The making of an extended supervision order…so restricts an offender’s right to move freely within Victoria and to enter and leave it (s 12 of the Charter), and his right to privacy (s 12), if not his right to liberty (s 21), that it is not capable of demonstrable justification in the relevant sense unless the risk of the offender committing a relevant offence is at least more likely than not (at ).
Justice Nettle then went on to discuss the intended scope of s 32 of the Charter, particularly by reference to jurisprudence under the analogous s 3 of the UK Human Rights Act 1998. His Honour cited with approval the views of Lord Woolf in Poplar Housing and Regeneration Community Association Ltd v Donoghue  QB 48, in which his Lordship stated, inter alia, that:
- It is ‘difficult to overestimate the importance of s 3. It applies to legislation passed both before and after the Human Rights Act 1998 came into force. Subject to the section not requiring the court to go beyond that which is possible, it is mandatory in its terms’.
- Section 3 will not operate unless, on its ordinary construction, legislation would breach human rights.
- Section 3 will operate to modify the meaning of legislation only to the extent necessary to achieve compatibility with human rights.
- Section 3 does not entitle the court to legislate; its task is still one of interpretation.
Justice Nettle noted that this approach had also been followed by Mason NPJ in relation to the Hong Kong Bill of Rights in HKSAR v Wai and Man (2006, Final Court of Appeal of Hong Kong).
In the present case, Nettle J considered that the existing meaning given to ‘likely’ breached human rights and that, consistently with Lord Woolf’s view on s 3 of the Human Rights Act, s 32 of the Charter must therefore by deployed. He further stated that ‘to construe “likely” in s 11 as meaning “at least more likely than not” is within the permissible ambit of interpretation, well short of the forbidden territory of legislation’ (at ).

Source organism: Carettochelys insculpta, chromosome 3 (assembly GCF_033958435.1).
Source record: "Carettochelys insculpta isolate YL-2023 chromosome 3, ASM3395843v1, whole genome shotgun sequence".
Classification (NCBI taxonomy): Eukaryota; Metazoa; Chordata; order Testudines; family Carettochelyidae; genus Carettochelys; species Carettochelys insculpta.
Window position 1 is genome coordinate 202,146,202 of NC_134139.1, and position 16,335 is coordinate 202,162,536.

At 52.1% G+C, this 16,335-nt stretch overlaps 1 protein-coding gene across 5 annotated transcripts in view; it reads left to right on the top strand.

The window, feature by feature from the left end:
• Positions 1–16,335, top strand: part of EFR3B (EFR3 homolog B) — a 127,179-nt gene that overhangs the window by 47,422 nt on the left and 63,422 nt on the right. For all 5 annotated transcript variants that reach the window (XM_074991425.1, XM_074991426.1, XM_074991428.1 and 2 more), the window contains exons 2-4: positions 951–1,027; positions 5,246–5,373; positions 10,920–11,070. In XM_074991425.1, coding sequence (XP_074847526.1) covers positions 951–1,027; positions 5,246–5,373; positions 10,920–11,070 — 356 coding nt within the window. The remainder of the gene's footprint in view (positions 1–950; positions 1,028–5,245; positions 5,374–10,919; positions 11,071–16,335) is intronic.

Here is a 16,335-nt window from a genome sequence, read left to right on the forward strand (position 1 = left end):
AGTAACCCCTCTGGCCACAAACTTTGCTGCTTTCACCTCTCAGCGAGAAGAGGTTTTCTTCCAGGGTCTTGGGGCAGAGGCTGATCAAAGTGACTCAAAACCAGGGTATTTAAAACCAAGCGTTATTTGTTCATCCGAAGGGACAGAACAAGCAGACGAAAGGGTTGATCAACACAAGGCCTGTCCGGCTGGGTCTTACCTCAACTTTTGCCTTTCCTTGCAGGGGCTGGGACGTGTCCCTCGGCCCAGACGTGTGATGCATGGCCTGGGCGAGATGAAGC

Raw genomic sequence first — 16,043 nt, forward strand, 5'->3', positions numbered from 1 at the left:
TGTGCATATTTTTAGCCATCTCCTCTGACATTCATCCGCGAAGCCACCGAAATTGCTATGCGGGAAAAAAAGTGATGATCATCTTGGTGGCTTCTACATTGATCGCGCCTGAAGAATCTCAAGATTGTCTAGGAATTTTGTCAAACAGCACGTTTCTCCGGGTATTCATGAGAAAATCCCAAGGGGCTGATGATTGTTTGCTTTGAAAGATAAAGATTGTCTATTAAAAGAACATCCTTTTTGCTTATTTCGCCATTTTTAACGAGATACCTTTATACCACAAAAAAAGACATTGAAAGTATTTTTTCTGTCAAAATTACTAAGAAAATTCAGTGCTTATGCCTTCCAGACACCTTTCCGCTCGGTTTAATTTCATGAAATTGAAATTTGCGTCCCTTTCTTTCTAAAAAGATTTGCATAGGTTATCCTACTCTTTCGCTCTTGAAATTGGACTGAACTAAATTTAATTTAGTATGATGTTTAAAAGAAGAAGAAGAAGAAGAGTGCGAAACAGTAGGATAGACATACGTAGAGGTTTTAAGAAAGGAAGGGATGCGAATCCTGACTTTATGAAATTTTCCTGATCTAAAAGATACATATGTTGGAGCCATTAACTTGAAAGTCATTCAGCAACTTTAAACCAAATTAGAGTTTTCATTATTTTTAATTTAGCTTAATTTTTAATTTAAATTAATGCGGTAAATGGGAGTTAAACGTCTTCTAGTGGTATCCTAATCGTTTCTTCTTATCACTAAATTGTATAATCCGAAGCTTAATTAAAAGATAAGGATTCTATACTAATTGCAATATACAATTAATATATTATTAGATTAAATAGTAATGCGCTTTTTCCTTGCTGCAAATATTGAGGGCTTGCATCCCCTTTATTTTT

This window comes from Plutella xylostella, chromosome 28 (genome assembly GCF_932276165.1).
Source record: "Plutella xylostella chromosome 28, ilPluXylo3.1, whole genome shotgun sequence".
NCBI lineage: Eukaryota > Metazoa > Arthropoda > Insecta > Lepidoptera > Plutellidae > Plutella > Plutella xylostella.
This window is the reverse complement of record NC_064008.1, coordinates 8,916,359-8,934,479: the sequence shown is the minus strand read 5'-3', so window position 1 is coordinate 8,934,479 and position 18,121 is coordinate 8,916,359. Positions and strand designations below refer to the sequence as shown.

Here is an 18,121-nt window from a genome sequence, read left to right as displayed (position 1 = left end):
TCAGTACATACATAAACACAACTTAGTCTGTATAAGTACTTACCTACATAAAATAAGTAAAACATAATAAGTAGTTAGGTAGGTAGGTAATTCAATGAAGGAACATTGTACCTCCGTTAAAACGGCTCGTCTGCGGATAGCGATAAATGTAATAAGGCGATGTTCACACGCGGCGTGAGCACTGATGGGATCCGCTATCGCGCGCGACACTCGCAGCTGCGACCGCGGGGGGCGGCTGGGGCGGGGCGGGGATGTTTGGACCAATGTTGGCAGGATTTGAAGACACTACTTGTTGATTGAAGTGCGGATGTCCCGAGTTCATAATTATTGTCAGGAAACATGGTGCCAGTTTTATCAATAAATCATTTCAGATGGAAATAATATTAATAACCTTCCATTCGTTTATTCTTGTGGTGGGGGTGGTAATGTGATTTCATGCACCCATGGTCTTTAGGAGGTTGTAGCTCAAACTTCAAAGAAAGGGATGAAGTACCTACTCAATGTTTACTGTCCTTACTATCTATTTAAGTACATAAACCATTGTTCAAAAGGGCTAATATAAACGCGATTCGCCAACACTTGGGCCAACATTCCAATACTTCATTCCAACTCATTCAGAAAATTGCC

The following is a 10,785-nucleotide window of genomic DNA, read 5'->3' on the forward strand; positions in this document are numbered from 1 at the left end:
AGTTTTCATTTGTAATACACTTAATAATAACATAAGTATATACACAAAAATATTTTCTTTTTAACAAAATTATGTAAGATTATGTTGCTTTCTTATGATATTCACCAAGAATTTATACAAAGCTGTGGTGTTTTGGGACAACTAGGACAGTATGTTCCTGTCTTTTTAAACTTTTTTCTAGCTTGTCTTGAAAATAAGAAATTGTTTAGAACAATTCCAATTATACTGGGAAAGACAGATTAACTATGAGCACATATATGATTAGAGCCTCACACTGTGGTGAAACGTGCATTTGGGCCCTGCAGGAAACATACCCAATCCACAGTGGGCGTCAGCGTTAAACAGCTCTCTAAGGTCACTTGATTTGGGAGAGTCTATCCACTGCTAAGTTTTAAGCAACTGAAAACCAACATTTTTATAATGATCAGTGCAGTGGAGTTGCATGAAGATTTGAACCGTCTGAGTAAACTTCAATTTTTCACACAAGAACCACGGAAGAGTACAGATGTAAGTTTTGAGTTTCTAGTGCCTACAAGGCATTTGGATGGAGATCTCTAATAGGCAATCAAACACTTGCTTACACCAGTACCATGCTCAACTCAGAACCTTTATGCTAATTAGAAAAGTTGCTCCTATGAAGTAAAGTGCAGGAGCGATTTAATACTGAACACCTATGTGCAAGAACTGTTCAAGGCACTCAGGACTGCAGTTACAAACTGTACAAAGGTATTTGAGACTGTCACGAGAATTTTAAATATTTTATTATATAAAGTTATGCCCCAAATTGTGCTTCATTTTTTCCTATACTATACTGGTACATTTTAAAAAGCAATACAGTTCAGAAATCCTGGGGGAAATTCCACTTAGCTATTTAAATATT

The substantial and detailed analysis of s 32 given by Nettle J is welcome. In the Centre’s view, however, the approach to human rights construction adopted by Elias CJ in the Supreme Court of New Zealand in R v Hansen  3 NZLR 1 is to be preferred to that of Lord Woolf in the England and Wales Court of Appeal.
Consistently with the Elias CJ approach, the Centre considers that the better view of s 32(1) is that interpretation of a statutory provision compatibly with human rights should be considered in the first instance, rather than only after some ambiguity or prima facie incompatibility has been identified. The Charter seeks to ‘establish a framework for the protection and promotion of human rights in Victoria’. The purpose of s 32 is to establish a requirement that statutory provisions be interpreted in a way that is compatible with human rights. Consistently with these purposes, the Charter-compatible interpretation should now be regarded as ‘ordinary’ and ‘normal’.
The decision is available at www.austlii.edu.au/au/cases/vic/VSCA/2008/265.html.
Philip Lynch is Director of the Human Rights Law Resource Centre